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A novel PCR protocol for detection and differentiation of neuropathogenic and non-neuropathogenic equid alphaherpesvirus 1.

Authors
  • Lechmann, Julia1, 2
  • Schoster, Angelika1, 2
  • Ernstberger, Martina1, 2
  • Fouché, Nathalie1, 2
  • Fraefel, Cornel1, 2
  • Bachofen, Claudia1, 2
  • 1 Institute of Virology (Lechmann, Fraefel, Bachofen), Equine Department, Clinic for Equine Internal Medicine (Schoster), Department of Farm Animals, Division of Herd Medicine and Outpatient Clinic (Ernstberger), Vetsuisse Faculty, University of Zurich, Zurich Switzerland. , (Switzerland)
  • 2 Swiss Institute of Equine Medicine ISME, Department of Clinical Veterinary Medicine, Vetsuisse Faculty, University of Bern, and Agroscope, Bern, Switzerland (Fouché). , (Switzerland)
Type
Published Article
Journal
Journal of veterinary diagnostic investigation : official publication of the American Association of Veterinary Laboratory Diagnosticians, Inc
Publication Date
Sep 01, 2019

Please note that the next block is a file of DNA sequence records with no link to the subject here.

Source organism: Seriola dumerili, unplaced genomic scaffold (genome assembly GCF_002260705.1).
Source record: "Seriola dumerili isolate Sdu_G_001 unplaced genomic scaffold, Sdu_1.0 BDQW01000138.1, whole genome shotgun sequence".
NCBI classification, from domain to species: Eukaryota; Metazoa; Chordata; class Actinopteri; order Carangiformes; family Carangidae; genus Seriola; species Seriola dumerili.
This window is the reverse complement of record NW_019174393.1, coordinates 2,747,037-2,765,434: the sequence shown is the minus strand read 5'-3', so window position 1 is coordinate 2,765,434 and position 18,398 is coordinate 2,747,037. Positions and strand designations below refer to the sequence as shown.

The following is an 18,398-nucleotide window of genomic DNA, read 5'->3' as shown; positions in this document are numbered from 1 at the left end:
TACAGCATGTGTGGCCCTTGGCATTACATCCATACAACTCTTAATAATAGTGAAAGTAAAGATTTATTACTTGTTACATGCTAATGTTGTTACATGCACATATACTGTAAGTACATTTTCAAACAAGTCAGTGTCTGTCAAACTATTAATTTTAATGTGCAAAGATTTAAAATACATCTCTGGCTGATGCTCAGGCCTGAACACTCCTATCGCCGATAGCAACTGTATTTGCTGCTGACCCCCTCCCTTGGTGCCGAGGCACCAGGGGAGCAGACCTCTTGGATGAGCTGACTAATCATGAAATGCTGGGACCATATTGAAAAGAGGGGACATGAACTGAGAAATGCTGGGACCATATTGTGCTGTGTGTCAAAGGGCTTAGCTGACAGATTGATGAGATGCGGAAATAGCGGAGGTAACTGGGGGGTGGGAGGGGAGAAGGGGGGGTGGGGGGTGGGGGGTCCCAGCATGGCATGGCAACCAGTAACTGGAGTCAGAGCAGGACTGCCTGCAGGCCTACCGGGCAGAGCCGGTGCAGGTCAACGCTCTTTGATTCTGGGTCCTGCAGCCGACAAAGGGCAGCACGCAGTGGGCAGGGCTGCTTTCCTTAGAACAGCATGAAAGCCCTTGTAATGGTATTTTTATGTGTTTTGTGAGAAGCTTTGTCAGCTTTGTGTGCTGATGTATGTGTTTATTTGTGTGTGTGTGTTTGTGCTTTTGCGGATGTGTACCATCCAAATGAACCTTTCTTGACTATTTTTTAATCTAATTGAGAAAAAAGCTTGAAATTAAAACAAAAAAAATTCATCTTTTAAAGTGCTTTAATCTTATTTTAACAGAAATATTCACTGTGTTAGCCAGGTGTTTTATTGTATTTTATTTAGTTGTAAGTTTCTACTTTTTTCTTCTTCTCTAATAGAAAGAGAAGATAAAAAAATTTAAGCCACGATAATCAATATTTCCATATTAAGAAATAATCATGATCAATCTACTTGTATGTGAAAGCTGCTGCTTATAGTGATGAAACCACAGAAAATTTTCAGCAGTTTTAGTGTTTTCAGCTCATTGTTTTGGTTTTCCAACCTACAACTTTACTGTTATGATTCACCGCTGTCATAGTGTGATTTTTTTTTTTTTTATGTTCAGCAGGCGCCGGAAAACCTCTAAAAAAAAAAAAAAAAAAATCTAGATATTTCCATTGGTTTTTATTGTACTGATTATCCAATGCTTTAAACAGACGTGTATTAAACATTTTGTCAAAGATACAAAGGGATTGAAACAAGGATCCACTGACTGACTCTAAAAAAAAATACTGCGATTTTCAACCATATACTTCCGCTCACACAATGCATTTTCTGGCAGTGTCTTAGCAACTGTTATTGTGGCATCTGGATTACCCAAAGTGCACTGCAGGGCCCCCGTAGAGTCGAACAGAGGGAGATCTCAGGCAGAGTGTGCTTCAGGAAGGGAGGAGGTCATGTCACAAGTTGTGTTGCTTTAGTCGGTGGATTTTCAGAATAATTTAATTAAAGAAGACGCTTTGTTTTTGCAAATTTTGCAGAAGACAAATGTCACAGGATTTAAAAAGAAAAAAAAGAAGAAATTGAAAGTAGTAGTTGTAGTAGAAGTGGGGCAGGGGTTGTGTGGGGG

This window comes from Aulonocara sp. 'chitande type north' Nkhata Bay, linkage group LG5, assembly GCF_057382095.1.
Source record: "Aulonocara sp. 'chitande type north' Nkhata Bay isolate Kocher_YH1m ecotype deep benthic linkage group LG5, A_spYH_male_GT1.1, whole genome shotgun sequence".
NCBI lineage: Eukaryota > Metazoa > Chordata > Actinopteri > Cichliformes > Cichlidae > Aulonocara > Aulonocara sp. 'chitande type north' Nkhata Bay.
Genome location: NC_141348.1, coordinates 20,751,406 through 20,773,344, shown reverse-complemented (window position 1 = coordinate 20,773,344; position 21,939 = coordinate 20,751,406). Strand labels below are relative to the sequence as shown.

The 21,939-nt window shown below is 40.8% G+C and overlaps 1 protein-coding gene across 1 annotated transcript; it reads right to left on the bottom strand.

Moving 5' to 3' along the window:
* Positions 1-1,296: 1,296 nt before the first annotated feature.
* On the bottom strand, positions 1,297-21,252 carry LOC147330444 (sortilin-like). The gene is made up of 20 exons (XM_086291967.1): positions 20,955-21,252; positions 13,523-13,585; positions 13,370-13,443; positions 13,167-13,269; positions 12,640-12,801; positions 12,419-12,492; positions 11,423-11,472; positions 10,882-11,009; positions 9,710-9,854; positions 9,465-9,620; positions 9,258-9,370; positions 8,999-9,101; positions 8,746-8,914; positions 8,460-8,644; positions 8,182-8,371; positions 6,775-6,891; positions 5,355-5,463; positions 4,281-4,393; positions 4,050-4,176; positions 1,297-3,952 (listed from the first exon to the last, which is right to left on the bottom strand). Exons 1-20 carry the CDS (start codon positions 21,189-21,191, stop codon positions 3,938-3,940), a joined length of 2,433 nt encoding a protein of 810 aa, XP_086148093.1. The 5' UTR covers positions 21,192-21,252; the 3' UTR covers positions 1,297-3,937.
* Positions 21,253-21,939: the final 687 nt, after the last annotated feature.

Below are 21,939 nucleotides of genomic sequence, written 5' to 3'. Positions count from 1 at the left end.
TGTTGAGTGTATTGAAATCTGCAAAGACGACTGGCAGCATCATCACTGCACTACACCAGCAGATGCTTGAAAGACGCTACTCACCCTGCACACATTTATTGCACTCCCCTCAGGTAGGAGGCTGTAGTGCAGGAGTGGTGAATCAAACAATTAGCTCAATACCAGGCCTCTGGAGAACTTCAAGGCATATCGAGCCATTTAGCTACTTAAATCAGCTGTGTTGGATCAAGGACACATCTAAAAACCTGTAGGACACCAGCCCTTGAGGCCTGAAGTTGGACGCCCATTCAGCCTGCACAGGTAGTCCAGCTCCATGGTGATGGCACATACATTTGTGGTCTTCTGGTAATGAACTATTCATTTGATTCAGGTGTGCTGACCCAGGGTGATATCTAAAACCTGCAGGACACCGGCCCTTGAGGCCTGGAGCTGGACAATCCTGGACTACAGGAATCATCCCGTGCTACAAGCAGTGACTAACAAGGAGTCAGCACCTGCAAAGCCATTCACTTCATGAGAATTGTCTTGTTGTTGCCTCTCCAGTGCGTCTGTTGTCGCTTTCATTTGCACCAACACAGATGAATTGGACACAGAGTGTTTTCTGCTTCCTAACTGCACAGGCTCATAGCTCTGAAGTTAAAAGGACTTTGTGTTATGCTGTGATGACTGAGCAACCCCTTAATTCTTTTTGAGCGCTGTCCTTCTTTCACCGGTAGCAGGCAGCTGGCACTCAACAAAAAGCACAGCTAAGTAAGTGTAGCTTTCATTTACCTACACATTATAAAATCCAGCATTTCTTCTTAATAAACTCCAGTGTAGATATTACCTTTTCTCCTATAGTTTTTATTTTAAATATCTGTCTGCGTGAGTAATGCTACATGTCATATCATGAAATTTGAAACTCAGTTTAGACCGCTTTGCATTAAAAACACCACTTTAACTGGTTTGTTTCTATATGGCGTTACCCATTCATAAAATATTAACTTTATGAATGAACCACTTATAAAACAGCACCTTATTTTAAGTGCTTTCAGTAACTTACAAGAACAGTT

Volume
31
Issue
5
Pages
696–703
Identifiers
DOI: 10.1177/1040638719871975
PMID: 31477001
Source
Medline
Keywords
Language
English
License
Unknown

Abstract

Equid alphaherpesvirus 1 (EHV-1) infections can have a major impact on the horse industry and equine welfare by causing abortion or respiratory or neurologic disease. A single nucleotide polymorphism (A2254→G2254) in open reading frame (ORF) 30, encoding the catalytic subunit of the DNA polymerase, has been shown to be a strong predictive marker for neuropathogenicity. Given that a previously established real-time PCR (rtPCR) protocol yielded unsatisfactory results concerning determination of the EHV-1 genotype, we developed and evaluated a new conventional PCR protocol enabling identification of the genotype by sequencing and restriction enzyme analysis (REA). Thirty samples from horses with signs typical for EHV-1 infection were tested by rtPCR and our new conventional PCR. The results showed that compared to rtPCR, the conventional PCR protocol combined with sequencing and REA was more reliable concerning unambiguous determination of the EHV-1 genotype. Results of our new assay confirmed previous findings, according to which the non-neuropathogenic genotype A2254 is predominantly found in animals with fever, respiratory signs, and abortions or perinatal mortality, whereas the neuropathogenic genotype G2254 is primarily detected in animals suffering from neurologic disease. In some samples, results pointed towards coinfection with both genotypes. Further studies are required in order to elucidate the significance of infections with genotype A2254 and G2254 in neurologic and non-neurologic cases, respectively.

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